Barring another economic shock that sparks excess volatility, income investors may have less to worry about in 2020 than they feared.
With summer and the Q2 earnings season now firmly in the rearview mirror, we felt it appropriate to revisit one headline-dominating equity investment topic of 2020: dividend cuts. In the first half of the year, we discussed the timing and magnitude of dividend cuts and suspensions. Our data-driven analysis disagreed with some of the conclusions put forth by financial media. The limited scope of the reductions that took place had minor aggregate impact on the diversified investor, amounting to an estimated two quarters of dividend growth wiped out.
Recent developments further the narrative that the worst of this year’s dividend cuts may be behind us. Economic conditions are improving as companies return to some level of normalcy, and consumers are resuming at least some of their historical spending patterns. Let’s take a look at what that could mean for the future.
How should income investors think about current dividend yields?
The change in yield levels over the periods analyzed in the table below tells a twofold story of dramatic price swings and far more reserved dividend declines. Our first point of reference is the change in indicated yield from 12/31/19 to 5/31/20. Notice that the two numbers are nearly identical for the S&P 500®. We also know the price of the index fell 5% over that span. Intuitively that means dividends fell by a similar percentage, resulting in the flat yield number.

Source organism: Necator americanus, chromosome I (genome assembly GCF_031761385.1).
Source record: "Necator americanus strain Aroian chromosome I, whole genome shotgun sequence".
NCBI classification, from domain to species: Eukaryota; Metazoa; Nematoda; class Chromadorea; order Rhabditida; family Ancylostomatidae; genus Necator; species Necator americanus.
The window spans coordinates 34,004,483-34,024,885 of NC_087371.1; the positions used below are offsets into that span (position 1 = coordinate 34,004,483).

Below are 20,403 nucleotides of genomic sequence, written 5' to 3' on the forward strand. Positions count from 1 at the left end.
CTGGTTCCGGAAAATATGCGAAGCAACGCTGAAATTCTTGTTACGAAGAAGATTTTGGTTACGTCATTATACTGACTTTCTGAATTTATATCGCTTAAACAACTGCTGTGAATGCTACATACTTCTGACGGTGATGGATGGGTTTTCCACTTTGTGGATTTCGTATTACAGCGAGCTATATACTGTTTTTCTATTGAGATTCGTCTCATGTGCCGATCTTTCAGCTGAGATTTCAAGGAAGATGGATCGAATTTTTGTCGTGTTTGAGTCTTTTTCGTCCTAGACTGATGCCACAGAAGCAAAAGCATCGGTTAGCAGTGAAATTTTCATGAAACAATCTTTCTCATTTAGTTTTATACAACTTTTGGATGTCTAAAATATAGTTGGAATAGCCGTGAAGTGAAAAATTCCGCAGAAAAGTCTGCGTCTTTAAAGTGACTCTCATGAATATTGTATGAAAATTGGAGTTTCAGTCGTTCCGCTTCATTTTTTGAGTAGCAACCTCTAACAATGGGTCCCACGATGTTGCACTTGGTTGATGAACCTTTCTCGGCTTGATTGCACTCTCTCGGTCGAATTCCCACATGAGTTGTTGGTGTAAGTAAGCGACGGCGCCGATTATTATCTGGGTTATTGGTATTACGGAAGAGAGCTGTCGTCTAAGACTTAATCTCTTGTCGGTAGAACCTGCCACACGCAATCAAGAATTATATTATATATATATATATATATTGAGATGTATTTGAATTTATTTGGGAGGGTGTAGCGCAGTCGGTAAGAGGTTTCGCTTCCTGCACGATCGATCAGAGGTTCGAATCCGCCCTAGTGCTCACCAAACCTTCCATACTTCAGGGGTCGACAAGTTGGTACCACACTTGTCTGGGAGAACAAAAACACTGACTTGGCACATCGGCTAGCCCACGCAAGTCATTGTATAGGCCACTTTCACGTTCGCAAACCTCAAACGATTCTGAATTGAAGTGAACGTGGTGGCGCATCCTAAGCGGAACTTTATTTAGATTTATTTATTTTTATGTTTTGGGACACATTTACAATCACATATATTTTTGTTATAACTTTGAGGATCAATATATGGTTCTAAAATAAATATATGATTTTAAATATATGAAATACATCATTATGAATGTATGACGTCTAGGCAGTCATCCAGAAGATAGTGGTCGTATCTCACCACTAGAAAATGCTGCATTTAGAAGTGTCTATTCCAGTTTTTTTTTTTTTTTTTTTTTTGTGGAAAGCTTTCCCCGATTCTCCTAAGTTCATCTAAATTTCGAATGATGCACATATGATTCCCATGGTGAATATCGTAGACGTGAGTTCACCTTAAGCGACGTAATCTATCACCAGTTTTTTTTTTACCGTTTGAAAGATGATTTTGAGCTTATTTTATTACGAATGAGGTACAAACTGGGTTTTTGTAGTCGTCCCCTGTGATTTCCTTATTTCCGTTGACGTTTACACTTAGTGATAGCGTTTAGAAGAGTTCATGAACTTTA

Regular and indicated index yields updated to 8/31/2020
Sources: Bloomberg, FactSet, Parametric, 8/31/2020. For illustrative purposes only. It is not possible to invest directly in an index.
Juxtapose those outcomes with those in the period from 5/31/20 to 8/31/20, and the narrative changes. On its face it would seem cuts increased during that time frame due to the falling yield level. Because the S&P 500® rose more than 15% during that window, the resulting indicated yield would have fallen to 1.64% from price appreciation alone. That left just four basis points of cut impact realized over the summer.
S&P Global, the parent company of the S&P 500®, has provided further comments about the scope of this year’s cuts. The firm’s analysts halved their 2020 dividend payout cut estimates from -4% in May to -2% in August. Estimated dividend growth from the majority of index constituents that did not cut payouts provides ballast to aggregate yield numbers—an essential factor when looking toward the year’s end.
Frequency of announced 2020 dividend cut by index and month
Sources: FactSet, Parametric, 8/31/2020. For illustrative purposes only. It is not possible to invest directly in an index.
The cadence of dividend cuts gives us a glimpse of what the future may hold. The chart above indicates that the pace of cuts not only decelerated from its April peak but has all but stopped. This trend bodes well for the income-oriented investor: Following the rash of cuts that started back in March and did not reach full realization until summer, index-level dividend payments should begin to rise in the latter half of the year. Absent any shocks that induce excess market volatility in the coming months, sentiment should remain generally positive, share prices should retain upward momentum, and dividend payouts should return to growth.